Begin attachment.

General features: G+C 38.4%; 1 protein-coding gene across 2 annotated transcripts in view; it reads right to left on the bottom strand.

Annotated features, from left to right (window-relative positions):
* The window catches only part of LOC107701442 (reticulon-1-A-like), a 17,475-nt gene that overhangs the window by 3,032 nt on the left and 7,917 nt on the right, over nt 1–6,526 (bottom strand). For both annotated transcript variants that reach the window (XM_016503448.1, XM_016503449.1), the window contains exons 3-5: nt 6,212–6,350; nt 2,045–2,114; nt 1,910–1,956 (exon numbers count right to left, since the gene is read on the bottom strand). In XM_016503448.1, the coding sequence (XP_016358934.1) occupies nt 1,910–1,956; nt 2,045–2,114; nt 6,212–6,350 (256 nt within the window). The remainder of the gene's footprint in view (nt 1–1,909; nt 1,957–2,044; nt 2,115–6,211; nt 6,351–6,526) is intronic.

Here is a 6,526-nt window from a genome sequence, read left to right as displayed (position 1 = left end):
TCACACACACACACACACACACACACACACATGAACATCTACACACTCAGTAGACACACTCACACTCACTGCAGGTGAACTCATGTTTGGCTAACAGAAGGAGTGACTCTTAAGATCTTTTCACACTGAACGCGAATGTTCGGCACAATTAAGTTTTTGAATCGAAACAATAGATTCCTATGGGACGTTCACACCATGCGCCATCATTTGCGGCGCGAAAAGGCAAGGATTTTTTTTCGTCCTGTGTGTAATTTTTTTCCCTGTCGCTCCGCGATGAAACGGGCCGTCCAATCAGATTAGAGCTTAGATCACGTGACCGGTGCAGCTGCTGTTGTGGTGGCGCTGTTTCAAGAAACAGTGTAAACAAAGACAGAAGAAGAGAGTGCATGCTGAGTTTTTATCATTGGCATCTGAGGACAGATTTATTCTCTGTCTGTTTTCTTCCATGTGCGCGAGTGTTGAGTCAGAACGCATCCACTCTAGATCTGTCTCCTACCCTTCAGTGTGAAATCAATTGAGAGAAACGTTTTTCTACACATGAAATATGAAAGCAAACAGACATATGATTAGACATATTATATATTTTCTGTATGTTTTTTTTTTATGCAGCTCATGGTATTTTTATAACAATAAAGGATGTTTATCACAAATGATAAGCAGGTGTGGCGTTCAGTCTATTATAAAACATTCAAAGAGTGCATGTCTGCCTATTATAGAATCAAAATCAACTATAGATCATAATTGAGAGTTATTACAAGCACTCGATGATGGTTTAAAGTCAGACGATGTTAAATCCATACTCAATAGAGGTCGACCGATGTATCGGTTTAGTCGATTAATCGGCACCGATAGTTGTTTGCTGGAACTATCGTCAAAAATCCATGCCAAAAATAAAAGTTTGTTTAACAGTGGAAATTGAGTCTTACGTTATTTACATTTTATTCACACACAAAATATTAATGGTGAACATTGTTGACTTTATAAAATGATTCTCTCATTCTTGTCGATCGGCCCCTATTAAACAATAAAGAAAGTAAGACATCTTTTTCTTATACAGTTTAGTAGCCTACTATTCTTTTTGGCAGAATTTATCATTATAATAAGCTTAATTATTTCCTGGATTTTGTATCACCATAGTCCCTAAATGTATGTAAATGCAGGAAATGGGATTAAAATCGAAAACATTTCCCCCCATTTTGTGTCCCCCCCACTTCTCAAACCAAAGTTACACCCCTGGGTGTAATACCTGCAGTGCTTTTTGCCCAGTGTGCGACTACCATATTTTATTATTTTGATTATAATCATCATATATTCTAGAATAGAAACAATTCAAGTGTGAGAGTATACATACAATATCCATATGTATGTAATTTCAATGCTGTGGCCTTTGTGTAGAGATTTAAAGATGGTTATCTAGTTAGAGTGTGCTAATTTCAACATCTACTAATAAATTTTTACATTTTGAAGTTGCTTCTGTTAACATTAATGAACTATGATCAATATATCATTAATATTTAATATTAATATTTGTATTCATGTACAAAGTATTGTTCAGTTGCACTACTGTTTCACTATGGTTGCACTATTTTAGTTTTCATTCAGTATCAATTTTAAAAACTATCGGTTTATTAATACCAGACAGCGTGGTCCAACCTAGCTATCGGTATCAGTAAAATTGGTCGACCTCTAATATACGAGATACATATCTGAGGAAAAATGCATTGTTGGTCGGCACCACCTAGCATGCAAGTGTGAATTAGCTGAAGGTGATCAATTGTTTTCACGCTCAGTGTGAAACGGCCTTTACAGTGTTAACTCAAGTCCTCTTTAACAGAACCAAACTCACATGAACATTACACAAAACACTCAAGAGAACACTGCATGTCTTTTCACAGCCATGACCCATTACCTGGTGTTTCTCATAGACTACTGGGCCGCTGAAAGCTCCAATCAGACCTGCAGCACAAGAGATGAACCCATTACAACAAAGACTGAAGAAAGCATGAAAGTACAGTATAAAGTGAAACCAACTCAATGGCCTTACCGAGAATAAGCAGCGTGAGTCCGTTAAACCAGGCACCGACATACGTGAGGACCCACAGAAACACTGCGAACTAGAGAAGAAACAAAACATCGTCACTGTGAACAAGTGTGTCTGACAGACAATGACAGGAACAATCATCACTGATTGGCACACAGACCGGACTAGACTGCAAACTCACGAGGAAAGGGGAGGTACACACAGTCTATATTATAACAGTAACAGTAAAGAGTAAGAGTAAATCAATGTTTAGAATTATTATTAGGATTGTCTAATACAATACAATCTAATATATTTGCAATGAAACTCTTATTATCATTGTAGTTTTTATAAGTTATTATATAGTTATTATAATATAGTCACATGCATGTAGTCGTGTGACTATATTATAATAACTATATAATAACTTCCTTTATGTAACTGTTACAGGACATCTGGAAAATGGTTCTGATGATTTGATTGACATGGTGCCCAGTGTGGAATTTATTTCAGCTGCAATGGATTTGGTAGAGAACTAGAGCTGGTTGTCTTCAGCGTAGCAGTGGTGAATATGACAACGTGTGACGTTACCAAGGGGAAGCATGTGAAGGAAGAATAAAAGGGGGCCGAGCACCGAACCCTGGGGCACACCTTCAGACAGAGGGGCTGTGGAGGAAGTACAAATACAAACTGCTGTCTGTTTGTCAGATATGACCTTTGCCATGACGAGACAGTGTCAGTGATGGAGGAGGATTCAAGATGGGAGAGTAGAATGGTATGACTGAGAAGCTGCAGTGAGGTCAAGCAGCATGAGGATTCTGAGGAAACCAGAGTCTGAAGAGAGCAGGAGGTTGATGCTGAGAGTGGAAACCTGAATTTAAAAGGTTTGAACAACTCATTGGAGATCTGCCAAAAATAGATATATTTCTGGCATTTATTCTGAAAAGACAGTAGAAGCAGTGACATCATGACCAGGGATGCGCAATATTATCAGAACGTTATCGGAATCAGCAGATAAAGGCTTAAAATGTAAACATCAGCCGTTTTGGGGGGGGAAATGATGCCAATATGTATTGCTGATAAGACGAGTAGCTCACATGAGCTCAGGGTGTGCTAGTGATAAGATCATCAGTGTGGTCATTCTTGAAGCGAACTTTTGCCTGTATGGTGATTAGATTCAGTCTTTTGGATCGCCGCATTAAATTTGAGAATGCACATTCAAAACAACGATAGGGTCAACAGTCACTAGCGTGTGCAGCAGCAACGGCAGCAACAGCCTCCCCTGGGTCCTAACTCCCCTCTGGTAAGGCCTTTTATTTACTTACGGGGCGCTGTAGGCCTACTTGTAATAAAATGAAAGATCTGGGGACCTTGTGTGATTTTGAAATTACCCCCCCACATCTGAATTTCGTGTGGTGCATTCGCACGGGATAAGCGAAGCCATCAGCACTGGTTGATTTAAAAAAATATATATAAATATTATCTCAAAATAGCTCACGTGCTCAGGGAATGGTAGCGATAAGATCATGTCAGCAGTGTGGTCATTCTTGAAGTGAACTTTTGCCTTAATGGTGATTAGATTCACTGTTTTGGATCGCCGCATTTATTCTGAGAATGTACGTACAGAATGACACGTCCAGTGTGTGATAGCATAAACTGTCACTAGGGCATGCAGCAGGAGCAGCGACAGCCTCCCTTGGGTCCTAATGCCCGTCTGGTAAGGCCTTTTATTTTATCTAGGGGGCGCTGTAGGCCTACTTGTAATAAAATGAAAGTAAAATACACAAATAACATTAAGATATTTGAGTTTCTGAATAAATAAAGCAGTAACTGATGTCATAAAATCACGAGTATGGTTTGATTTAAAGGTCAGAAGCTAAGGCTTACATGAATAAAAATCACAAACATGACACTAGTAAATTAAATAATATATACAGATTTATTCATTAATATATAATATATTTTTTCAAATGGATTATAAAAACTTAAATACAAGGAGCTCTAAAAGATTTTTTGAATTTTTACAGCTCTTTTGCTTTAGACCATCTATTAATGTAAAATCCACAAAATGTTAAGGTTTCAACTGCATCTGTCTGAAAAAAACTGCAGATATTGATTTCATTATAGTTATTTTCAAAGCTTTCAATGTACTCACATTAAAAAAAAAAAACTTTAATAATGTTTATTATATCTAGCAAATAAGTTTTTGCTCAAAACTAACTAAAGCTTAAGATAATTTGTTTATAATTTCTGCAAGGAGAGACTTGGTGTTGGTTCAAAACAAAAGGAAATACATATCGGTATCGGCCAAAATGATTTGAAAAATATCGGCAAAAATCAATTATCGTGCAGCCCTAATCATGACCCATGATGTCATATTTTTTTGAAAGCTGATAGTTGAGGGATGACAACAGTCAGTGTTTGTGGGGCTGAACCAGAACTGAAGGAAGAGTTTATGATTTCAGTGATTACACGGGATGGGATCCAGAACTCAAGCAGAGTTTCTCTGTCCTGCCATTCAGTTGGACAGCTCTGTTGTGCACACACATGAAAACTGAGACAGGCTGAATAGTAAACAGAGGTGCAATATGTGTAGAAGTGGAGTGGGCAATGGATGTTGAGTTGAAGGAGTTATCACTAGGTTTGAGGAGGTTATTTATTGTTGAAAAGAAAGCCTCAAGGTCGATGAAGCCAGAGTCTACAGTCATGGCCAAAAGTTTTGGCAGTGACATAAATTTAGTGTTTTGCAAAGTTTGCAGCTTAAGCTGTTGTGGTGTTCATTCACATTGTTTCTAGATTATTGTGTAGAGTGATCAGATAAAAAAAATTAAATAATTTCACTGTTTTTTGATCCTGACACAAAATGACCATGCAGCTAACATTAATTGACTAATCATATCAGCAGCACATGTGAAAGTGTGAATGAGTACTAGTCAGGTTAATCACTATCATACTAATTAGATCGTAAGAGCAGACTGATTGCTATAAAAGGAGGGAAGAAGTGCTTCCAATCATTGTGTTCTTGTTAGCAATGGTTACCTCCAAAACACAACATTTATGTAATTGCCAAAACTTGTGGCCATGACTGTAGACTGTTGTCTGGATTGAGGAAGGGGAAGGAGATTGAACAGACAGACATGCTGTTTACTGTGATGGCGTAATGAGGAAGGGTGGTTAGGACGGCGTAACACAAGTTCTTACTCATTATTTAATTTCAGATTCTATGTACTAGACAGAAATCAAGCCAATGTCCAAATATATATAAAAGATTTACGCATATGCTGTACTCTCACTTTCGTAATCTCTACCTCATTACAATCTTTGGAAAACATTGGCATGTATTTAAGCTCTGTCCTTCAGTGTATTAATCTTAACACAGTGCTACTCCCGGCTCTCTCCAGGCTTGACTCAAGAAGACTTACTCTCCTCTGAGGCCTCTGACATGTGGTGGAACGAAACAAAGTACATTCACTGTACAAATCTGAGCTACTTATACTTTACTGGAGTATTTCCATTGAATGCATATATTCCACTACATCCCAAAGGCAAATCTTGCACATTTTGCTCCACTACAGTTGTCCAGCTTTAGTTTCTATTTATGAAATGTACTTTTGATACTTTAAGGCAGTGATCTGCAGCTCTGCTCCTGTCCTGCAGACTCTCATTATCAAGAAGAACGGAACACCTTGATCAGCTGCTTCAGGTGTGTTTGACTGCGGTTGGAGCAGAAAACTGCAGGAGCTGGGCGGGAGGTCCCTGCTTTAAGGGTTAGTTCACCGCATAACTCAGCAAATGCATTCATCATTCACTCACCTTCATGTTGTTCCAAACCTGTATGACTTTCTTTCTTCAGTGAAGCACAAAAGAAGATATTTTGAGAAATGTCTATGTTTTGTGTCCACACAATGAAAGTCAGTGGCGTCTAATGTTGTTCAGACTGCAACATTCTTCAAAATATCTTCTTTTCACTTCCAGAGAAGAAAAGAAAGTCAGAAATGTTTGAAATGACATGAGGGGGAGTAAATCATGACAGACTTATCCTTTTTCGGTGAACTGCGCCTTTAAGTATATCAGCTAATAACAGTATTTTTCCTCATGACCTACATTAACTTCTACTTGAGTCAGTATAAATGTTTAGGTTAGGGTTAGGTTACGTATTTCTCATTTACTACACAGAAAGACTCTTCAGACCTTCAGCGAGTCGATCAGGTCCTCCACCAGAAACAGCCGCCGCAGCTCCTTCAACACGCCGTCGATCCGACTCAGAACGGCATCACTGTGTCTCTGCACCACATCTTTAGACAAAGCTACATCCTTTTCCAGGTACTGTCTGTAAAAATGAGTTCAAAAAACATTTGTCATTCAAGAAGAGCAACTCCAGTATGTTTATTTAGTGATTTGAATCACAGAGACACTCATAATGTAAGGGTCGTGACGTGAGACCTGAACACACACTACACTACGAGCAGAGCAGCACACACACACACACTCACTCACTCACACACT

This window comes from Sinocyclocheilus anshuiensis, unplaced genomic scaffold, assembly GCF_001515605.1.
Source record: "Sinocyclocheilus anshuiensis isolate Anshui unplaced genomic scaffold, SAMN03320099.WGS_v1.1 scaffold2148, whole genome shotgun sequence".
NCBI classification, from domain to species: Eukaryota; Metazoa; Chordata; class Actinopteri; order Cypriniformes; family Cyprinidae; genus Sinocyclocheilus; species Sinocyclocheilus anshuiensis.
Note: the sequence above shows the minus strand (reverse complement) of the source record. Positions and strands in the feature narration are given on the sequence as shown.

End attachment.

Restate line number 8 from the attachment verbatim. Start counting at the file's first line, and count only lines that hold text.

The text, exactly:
NCBI classification, from domain to species: Eukaryota; Metazoa; Chordata; class Actinopteri; order Cypriniformes; family Cyprinidae; genus Sinocyclocheilus; species Sinocyclocheilus anshuiensis.